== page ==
Inside a trommel barrell

After graduating from the University of Plymouth, alumni have set up a business to clean South-West beaches of marine debris, specifically 'nurdles' with funding from the University's BETA Enterprise Programme.

Meet the team

What are nurdles?

Microplastics are plastics less than 5mm in diameter. Under this category, nurdles are pre-production plastic pellets transported via cargo ships which, upon arrival, are melted down to form any plastic product imaginable. Nurdles are spilt at all points in their production including through transportation on cargo ships which is how billions upon billions of nurdles are washed up onto South-West beaches. A percentage of nurdles are also bio-beads used in waste water treatment.

Nurdle coasts
Nurdle coasts
Nurdle coasts
Nurdle coasts

What's the issue?

Nurdles are really hard to see, they are about the size of a lentil. Every day thousands of people walk on beaches and don't even notice them. So you can imagine how hard it is for other organisms to spot them as well.

Do not be mistaken by their benign nature and colourful allure. It is for this very reason that animals are mistaking nurdles for their prey. Birds and other organisms, pecking along the tide line, often pick them up by mistake – they can't decipher these from maggots or fish eggs. The cause of death is more often than not due to starvation – you can’t eat with a belly full of plastic! 

Nurdles also attract heavy metals and persistent bio-accumulative and toxic substances (PBTs) which adsorb to the surfaces. When consumed by organisms, they bio-magnify and bio-accumulate up the food chain, until the top predators, the likes of tuna and whales, become very polluted, with plastics, metals, and PBTs.

Josh Beech, co-founder of Nurdle
A trommel on the beach
Hope Buck, Director of Nurdle
Close-up of the inside of a trommel

Our mission

Co-founder, Josh Beech, started Nurdle in his third year of university. Coming down to the beach between study he would see massive microplastic and nurdle pollution and thought something had to be done about it.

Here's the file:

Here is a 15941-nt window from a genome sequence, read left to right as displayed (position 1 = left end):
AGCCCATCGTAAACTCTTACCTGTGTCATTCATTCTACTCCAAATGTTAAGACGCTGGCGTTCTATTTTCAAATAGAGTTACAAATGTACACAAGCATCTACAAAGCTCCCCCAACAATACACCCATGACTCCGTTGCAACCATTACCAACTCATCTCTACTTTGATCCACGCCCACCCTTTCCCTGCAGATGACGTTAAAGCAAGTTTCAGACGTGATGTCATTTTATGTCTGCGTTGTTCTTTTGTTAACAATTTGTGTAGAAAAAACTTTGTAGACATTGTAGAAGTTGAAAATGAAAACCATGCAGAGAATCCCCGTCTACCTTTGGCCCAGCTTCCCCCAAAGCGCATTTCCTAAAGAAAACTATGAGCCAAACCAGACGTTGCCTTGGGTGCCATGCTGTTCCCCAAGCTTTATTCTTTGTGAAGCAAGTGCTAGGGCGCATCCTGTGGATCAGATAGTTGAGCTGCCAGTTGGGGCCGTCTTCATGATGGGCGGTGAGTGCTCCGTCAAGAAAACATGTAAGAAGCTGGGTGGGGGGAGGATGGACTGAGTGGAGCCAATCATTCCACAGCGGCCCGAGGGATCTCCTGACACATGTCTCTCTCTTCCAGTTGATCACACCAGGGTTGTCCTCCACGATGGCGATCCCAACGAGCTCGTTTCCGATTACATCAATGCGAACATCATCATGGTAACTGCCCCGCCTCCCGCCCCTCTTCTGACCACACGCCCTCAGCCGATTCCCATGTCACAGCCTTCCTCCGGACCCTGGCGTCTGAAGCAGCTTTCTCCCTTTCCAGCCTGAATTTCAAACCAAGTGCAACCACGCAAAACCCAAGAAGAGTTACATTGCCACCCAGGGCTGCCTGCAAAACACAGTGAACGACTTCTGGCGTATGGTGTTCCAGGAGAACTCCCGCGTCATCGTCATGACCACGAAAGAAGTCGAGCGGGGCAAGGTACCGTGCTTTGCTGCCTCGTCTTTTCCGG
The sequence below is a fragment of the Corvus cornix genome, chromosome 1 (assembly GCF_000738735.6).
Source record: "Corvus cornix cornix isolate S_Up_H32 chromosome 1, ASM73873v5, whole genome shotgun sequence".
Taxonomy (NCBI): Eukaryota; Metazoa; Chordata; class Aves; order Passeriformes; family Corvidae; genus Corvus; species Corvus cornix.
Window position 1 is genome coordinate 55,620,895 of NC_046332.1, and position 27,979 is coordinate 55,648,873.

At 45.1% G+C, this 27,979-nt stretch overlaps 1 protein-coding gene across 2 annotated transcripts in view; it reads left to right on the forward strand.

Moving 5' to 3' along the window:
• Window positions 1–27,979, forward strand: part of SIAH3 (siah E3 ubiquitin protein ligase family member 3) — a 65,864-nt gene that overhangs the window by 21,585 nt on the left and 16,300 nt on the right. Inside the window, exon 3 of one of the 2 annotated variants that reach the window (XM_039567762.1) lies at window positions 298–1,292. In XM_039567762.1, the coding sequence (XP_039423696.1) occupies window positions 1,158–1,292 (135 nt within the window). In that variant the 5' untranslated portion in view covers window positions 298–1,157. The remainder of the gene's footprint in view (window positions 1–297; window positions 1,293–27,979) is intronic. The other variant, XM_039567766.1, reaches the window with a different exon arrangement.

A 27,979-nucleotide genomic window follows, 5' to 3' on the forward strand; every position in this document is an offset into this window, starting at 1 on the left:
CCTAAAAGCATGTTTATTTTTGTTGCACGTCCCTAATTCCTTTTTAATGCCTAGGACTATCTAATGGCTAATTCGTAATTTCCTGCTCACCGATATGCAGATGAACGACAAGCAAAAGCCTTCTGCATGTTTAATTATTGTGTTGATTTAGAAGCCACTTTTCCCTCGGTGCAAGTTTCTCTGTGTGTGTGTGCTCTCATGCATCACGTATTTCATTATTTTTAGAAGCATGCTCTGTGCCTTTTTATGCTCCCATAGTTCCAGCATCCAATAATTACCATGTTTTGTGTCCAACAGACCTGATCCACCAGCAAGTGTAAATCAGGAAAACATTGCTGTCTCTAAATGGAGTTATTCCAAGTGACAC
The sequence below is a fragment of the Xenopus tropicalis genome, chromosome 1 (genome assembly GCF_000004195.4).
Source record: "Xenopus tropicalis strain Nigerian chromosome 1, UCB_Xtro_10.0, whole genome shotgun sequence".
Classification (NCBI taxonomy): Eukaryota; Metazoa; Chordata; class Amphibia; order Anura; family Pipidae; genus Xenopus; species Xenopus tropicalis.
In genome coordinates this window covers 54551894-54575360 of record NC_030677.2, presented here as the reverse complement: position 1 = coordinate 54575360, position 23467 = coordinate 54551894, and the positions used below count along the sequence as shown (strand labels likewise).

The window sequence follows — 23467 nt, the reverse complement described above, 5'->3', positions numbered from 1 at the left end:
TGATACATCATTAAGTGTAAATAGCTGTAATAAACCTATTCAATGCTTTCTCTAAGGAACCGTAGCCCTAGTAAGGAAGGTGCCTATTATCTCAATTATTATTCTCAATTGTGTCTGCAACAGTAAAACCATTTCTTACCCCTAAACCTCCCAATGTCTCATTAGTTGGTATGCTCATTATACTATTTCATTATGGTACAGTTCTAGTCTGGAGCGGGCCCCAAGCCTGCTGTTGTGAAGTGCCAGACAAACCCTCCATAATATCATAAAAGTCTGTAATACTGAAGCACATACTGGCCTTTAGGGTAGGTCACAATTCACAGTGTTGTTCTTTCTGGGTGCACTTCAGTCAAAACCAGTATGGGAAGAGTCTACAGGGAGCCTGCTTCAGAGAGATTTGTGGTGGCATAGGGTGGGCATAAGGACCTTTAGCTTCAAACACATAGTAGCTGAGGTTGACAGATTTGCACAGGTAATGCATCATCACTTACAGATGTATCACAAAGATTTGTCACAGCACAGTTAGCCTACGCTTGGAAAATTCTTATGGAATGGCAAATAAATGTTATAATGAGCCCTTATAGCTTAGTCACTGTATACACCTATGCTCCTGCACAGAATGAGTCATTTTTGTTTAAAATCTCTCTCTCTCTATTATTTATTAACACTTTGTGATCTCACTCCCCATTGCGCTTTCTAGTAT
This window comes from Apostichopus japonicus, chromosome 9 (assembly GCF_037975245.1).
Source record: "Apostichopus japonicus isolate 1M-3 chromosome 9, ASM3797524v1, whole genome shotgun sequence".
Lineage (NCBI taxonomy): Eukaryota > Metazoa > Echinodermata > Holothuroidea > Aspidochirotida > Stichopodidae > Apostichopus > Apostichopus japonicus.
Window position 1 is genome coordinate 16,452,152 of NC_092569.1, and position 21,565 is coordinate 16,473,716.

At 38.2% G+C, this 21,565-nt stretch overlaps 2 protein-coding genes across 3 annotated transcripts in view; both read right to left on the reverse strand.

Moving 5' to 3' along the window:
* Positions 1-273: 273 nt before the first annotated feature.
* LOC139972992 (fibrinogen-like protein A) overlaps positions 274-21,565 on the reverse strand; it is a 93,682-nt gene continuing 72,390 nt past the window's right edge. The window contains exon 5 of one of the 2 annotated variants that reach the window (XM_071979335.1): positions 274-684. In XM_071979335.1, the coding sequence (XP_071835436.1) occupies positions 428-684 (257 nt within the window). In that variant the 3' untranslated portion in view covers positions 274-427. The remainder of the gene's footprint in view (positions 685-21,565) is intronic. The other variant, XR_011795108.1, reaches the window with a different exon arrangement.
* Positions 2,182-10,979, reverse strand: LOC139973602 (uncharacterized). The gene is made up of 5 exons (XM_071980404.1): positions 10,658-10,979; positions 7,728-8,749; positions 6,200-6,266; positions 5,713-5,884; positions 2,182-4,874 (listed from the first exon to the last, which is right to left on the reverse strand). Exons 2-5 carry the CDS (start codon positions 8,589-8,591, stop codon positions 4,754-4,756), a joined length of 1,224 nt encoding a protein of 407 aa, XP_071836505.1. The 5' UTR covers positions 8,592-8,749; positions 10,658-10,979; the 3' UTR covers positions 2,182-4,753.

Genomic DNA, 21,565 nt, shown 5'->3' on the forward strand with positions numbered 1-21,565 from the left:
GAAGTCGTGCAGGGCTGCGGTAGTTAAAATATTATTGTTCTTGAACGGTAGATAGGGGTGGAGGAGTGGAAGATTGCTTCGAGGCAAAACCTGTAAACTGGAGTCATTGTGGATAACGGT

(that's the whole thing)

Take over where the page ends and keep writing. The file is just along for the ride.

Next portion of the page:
Nurdle's first ever trommel was made in Josh's university kitchen. It fell apart within the first two hours, but led to bigger things because since then a lot of people have wanted them.

"The general mission of Nurdle is to create a genuine difference to our oceans, coastlines and associated wildlife. We do that by creating trommels – a mechanical screening machine used to separate materials. We use trommels to sift the sand for microplastics and leave all the essential organic matter behind for the organisms and the strandline.

"Not every beach needs a trommel, but the beaches that do need them need more than one. We have got 20 trommels dotted about the world now, as far as California and Jersey, with more on order. This year we are creating a machine to be able to clear massive polluted beaches.

"One of the fundamental aims throughout the whole process of making these machines was to ensure the organic matter is returned to the beach, because while alternative beach unit methods do exist, they either are missing the microplastics because they're so small, or they take all of the essential organic matter off as well."

The team have had a permanent trommel based up at Watergate Bay in Newquay, Cornwall for some time now and the situation there has generally got a lot better. This only shows that other locations need to have trommels based permanently there.

Hope stretching her arms out, showing a Nurdle t-shirt
A close-up of nurdles in a bucket
Nurdle's trailer on the beach
Using the trommel at night

Starting the business

In his third year at university, Josh applied for a start-up grant of £1,500 through the Beta Enterprise Programme, which has helped the company get to where it is today. The grant was used for designing the website, printing t-shirts and creating the first trommel. 
"A little further down the line we sold five more trommels which helped to develop them even more. The first trommel was nowhere near as good as these five were, which have since been superseded by a newer version again. The trommels keep getting better and better each time we develop it."
Before establishing this business, Josh had no prior business skills. The Beta Enterprise taught him all the initial foundations of business that was needed and the company has just gone from strength to strength ever since. This has included taking out a patent for the trommel. 
"This was something initially we did not really want to do and felt we didn't need to do. However, a lot of hard work, love and care has gone into this business and we didn't want to see that taken away by someone that was just doing it for monetary gain.
"We are completely not for profit, any money that we do make from the sales of our trommels go straight back into the business to develop new and better ways for helping our coastline."
Subsequently Josh won and was awarded £5,000 in Santander funding via The Cube in the University of Plymouth's March 2021 Dragons Den event.  

How can I help?

"We see Nurdles as a tangible indicator of marine health. With the motto 'making marine plastic extinct' we aim to restore a beach to its natural state, free from the legacy of plastic. 

"If you want to support our mission you can do so by joining us on a beach clean and help pick-up microplastics, buying a t-shirt or a trommel!"

Find Nurdle online and discover more about the ways in which you can further their cause.

International Marine Litter Research Unit

Marine litter is a global environmental problem with items of debris now contaminating habitats from the poles to the equator, from the sea surface to the deep sea.
Furthering our understanding of litter on the environment and defining solutions
Marine litter